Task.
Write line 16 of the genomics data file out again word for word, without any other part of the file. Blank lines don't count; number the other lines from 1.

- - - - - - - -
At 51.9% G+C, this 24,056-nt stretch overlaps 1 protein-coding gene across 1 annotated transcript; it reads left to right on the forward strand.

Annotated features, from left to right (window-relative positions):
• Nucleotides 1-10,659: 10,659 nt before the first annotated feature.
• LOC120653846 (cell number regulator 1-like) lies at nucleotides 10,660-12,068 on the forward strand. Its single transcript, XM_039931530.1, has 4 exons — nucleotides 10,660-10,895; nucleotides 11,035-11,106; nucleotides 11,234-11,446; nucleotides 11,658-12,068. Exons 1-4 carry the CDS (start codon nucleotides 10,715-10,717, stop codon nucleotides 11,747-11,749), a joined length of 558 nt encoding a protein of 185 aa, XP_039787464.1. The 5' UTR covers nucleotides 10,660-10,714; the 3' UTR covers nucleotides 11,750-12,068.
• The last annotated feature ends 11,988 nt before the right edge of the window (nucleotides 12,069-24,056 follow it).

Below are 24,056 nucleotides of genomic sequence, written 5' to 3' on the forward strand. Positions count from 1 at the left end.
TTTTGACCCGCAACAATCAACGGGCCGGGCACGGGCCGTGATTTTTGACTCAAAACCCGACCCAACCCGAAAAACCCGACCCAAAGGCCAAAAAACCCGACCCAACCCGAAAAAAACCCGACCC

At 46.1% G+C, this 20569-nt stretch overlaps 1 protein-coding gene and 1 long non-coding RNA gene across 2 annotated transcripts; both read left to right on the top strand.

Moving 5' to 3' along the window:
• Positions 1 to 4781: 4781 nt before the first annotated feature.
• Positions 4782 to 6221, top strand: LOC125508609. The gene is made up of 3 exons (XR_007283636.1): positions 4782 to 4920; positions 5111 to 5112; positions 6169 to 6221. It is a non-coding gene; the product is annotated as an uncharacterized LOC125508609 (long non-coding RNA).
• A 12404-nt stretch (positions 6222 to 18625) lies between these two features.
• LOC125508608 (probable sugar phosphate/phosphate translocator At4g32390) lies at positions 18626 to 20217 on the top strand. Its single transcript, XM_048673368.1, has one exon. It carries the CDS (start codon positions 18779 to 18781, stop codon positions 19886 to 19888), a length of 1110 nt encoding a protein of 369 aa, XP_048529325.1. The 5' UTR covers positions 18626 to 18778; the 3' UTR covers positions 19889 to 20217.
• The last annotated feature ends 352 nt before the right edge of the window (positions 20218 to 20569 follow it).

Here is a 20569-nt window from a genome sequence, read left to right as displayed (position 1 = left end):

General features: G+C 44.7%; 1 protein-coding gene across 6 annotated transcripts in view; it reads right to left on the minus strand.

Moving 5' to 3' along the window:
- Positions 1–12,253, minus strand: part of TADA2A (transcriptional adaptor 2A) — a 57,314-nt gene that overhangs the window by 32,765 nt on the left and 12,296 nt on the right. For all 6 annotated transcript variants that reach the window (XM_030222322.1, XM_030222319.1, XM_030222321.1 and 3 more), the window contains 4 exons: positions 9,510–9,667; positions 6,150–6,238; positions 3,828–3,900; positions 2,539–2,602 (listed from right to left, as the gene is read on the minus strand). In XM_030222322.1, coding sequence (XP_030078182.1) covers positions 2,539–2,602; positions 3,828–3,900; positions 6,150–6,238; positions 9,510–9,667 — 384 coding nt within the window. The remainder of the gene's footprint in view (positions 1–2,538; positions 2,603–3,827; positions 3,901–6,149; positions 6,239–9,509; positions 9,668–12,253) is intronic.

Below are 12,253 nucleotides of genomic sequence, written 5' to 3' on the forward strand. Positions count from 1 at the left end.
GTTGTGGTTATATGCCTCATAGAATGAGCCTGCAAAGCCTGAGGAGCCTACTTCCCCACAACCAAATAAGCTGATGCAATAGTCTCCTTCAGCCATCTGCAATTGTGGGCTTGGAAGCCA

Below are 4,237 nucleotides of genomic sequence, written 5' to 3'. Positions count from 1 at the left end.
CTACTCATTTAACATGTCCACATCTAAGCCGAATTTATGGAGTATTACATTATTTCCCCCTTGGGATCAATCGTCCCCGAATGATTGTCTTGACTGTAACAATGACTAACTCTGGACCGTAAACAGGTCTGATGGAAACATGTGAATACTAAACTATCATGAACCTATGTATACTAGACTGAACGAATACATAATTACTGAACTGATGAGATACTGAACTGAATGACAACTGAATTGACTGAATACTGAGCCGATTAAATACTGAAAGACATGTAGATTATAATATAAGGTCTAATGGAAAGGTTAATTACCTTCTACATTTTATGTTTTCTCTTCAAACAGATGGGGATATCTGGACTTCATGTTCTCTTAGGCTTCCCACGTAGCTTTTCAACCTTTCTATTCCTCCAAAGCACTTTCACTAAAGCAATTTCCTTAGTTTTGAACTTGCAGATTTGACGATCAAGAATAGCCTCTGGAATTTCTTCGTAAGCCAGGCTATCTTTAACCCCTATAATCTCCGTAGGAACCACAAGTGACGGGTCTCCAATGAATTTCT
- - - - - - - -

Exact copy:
General features: G+C 44.7%; 1 protein-coding gene across 6 annotated transcripts in view; it reads right to left on the minus strand.